West Concord’s Beharrell Street is full of surprises, even to some longtime locals, and Hammersmith Studios might be one of the biggest on the block. The full-service blacksmith’s workshop is located behind the post office, in an area chock full of creative enterprises.
For some tourists or residents who happen by, perhaps drawn from the shops on bustling Main Street to the bygone sound of metal hammering red-hot metal, the studio is a bewildering sight.
“When people walk in here it must look like the Barnum and Bailey Circus,” said Carl Close, the man who does most of the hammering. He and his wife Susan own and operate out of a large, industrial warehouse space with blackened walls and gritty, old world charm.
“I love that I’m doing something that was done 300 years ago,” Close said. “Paul Revere could walk in here and work in my shop. The trade hasn’t changed much.”
Close remembers experimenting in his father’s blacksmith forge for the first time as an eight-year-old. When he decided to take up the trade himself he spent years studying the work of great blacksmiths of the past, while making a living repairing machinery as a metal worker.
“It was just something I always wanted to do,” Close said. “You could take something that was so cold and brittle and make something warm and artistic."
Close met Susan at a country line dance in the early 1990s and they’ve been working together ever since. The bulk of their business comes from collaboration with architects and interior designers, both locally and around the country, and their shop looks like a cross between a furnace room, a scrap metal repository and a Hollywood prop closet.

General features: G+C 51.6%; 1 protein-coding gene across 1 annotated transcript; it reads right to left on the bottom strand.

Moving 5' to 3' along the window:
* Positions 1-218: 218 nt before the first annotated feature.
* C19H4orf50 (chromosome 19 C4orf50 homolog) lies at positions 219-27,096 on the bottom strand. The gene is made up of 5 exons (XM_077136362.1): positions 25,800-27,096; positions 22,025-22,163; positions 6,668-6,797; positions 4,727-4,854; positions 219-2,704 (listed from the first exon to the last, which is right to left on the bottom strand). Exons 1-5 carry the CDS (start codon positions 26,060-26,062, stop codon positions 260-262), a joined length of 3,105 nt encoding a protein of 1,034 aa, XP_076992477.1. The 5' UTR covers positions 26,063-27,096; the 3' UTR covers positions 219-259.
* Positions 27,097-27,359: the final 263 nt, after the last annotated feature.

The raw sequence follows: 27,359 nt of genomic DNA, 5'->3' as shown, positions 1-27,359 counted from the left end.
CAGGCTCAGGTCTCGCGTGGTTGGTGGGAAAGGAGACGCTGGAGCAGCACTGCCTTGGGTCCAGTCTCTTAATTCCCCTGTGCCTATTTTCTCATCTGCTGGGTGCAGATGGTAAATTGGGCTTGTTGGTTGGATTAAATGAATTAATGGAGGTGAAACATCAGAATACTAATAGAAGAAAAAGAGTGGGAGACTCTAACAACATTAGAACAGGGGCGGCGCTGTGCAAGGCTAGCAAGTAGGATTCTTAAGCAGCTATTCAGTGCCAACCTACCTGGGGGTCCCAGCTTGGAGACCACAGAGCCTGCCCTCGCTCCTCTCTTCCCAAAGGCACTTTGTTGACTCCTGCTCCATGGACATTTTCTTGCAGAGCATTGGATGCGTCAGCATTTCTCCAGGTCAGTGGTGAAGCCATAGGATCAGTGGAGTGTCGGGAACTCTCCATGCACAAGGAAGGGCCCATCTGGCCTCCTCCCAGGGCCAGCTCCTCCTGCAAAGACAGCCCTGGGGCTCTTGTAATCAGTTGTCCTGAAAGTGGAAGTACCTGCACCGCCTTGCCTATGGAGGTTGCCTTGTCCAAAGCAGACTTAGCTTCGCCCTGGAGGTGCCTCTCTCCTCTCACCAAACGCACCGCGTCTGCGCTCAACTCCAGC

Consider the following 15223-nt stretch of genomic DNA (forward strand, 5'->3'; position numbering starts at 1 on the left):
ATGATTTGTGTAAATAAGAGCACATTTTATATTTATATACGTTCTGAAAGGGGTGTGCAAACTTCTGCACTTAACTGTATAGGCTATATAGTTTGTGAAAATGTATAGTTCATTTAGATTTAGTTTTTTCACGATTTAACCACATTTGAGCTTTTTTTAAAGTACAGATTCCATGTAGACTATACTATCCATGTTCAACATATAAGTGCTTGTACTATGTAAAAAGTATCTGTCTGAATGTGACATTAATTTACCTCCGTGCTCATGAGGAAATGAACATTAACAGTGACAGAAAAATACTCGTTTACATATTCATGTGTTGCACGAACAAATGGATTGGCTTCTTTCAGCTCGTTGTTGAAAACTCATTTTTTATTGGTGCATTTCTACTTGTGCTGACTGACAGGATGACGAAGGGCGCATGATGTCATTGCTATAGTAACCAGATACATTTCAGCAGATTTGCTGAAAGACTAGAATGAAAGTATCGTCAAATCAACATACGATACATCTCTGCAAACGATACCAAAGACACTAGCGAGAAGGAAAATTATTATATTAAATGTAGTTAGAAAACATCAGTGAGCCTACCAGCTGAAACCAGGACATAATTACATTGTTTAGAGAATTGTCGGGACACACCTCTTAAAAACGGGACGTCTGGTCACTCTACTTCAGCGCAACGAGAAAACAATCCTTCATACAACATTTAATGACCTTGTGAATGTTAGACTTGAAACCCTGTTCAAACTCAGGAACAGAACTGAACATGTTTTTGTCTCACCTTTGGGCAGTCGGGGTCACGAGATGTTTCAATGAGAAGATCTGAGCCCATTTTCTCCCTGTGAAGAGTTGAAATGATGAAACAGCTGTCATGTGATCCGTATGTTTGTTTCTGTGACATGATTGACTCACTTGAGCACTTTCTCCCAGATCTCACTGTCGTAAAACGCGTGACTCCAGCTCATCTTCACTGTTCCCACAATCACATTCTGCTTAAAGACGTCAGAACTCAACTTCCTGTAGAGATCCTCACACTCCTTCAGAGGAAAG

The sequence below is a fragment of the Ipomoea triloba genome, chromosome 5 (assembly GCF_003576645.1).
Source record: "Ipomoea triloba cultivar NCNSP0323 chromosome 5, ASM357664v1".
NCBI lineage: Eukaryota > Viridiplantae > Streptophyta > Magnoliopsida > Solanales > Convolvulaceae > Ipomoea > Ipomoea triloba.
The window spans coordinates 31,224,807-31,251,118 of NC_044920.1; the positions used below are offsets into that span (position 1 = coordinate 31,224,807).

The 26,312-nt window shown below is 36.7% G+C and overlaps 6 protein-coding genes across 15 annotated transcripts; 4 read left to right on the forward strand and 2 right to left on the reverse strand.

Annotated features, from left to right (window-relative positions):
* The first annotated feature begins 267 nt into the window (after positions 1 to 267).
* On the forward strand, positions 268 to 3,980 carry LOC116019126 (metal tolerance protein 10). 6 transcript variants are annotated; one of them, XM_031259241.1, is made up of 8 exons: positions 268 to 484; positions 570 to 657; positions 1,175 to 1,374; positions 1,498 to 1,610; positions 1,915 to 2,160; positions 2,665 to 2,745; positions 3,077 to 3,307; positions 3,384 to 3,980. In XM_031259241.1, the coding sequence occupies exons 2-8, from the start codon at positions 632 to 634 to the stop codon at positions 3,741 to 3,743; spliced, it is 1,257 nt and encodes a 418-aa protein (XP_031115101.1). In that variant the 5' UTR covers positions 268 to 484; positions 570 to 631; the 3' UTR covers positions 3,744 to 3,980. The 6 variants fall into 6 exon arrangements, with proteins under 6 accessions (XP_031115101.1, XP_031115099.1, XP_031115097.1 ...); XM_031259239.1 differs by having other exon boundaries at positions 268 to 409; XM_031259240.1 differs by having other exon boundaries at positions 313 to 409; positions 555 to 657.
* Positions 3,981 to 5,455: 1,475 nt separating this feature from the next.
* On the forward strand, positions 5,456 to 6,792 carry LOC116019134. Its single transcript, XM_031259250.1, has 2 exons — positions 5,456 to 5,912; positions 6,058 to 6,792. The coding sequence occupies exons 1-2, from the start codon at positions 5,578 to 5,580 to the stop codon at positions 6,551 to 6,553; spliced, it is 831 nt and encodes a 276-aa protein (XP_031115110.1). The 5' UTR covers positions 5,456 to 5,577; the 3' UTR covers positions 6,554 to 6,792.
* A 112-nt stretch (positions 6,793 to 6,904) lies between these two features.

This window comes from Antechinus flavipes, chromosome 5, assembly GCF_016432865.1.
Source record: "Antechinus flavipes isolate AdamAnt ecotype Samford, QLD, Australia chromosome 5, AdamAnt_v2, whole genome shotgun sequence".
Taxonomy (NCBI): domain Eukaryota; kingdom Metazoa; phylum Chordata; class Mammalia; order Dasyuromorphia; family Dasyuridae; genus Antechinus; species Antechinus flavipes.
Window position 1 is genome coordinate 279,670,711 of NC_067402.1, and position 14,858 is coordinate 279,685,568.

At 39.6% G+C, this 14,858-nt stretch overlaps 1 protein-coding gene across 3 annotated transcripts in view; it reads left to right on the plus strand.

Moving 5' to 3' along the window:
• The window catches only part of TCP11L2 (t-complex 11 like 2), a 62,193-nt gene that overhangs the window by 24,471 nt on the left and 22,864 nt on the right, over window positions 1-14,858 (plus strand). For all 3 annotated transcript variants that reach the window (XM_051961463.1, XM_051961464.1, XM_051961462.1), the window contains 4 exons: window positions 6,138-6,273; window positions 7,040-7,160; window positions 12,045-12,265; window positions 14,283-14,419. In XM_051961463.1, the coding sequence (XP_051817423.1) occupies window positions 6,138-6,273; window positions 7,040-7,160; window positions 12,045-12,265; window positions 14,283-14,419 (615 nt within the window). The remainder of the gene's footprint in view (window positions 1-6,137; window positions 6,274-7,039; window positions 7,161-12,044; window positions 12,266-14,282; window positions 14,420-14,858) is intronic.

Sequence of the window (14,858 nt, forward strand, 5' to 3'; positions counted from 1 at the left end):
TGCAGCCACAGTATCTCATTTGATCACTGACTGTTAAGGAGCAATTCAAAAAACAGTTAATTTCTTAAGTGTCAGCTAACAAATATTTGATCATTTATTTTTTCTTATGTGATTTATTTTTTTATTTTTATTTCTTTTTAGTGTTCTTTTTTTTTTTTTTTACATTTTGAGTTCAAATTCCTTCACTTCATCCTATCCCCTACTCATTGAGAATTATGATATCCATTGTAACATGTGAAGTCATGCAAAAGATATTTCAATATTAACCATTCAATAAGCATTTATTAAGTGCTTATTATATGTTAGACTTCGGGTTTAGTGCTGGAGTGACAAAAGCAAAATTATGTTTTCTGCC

Right now they have dozens of projects underway, ranging from the painstaking reproduction of hundreds of antique metal shutter fixtures for the Alexander Hamilton House in Manhattan, to the repair of a life size metal giraffe head and the occasional piece of family heirloom silverware that needs reshaping.
“One of the things we do a lot of is restore people’s memories and treasures,” Close said. He also occasionally dons period dress for reenactments as a blacksmith with the Stowe Minutemen and his work has been featured in a recent Discovery Channel documentary.
The Closes also teach two intensive, daylong Saturday classes per month, in which students each make a steel barbeque fork and learn all the basic skills of the trade ($225/person). Susan also offers a girls-only course during open studio hours on Tuesday and Thursday evenings, and next week the couple will run half-day classes for teens during school vacation ($100/person).
“We teach because we want to keep the art alive,” Susan said. “This is also a highly educated community, and people search us out. They want to know.”
The couple settled their studio in West Concord four years ago after moving it around the region several times. “We could never find the right place,” Close said. “The biggest problem was finding a community we could feel like we belong to. This community is so full of art, history and genuinely nice people.”